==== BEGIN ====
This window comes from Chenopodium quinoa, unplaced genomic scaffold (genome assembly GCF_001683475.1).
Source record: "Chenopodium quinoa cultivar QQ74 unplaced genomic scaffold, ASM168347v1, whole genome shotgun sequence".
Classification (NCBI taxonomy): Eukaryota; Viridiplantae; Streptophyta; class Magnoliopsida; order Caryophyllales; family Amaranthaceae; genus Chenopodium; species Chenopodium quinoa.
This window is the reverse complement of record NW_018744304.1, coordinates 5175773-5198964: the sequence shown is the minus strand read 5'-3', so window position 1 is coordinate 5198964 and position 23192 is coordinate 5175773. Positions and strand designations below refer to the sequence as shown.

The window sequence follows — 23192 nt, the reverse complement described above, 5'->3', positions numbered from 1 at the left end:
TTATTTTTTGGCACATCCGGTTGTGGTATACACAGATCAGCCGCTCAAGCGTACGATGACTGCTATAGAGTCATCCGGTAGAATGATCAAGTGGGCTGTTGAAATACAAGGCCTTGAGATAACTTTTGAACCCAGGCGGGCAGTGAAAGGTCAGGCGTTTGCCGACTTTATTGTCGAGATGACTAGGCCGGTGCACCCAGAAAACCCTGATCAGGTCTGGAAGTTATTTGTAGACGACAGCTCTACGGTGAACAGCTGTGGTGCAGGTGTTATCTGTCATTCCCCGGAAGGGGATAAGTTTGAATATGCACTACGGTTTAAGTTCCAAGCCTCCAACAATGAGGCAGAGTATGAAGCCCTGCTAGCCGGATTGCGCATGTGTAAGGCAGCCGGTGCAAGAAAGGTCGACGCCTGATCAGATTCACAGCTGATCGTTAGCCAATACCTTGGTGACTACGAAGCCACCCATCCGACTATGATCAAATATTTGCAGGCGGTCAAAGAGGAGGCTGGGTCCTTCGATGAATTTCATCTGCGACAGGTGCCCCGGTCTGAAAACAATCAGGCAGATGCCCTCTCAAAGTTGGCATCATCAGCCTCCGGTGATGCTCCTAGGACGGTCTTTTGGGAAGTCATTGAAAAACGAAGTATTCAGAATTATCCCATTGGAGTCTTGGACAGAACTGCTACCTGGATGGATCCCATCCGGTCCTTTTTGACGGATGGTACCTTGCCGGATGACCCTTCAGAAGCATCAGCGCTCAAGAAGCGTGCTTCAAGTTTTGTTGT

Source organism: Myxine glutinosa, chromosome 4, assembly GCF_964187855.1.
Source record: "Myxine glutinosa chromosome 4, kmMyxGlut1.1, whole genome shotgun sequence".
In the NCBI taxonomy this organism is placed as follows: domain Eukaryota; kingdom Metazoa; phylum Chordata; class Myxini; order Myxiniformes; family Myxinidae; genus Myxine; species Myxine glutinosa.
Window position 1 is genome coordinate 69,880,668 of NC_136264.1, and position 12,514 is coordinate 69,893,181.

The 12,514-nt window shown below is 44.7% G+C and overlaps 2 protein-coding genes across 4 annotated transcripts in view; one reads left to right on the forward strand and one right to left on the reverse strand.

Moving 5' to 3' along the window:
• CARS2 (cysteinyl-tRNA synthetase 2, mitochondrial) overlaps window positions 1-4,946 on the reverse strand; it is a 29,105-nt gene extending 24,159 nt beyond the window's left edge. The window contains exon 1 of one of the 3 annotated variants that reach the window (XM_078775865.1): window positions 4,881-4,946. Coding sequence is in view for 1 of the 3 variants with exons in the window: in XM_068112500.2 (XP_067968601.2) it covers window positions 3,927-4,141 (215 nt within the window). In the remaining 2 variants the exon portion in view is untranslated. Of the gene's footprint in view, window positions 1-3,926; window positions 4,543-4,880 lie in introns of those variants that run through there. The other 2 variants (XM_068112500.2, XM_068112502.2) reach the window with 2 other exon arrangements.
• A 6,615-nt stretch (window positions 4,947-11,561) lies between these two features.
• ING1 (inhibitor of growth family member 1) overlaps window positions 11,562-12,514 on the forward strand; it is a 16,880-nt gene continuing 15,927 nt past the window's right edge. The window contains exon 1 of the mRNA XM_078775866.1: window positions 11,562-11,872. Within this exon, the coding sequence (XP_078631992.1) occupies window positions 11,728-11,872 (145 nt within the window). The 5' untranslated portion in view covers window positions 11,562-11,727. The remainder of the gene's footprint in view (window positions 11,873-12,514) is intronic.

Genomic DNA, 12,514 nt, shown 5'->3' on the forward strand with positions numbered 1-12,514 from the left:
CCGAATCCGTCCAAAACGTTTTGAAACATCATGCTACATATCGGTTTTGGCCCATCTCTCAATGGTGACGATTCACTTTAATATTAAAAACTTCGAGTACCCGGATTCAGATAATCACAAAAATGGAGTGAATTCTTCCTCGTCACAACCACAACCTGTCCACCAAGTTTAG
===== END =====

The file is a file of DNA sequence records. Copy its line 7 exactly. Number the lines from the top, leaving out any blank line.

Source organism: Myxine glutinosa, chromosome 4, assembly GCF_964187855.1.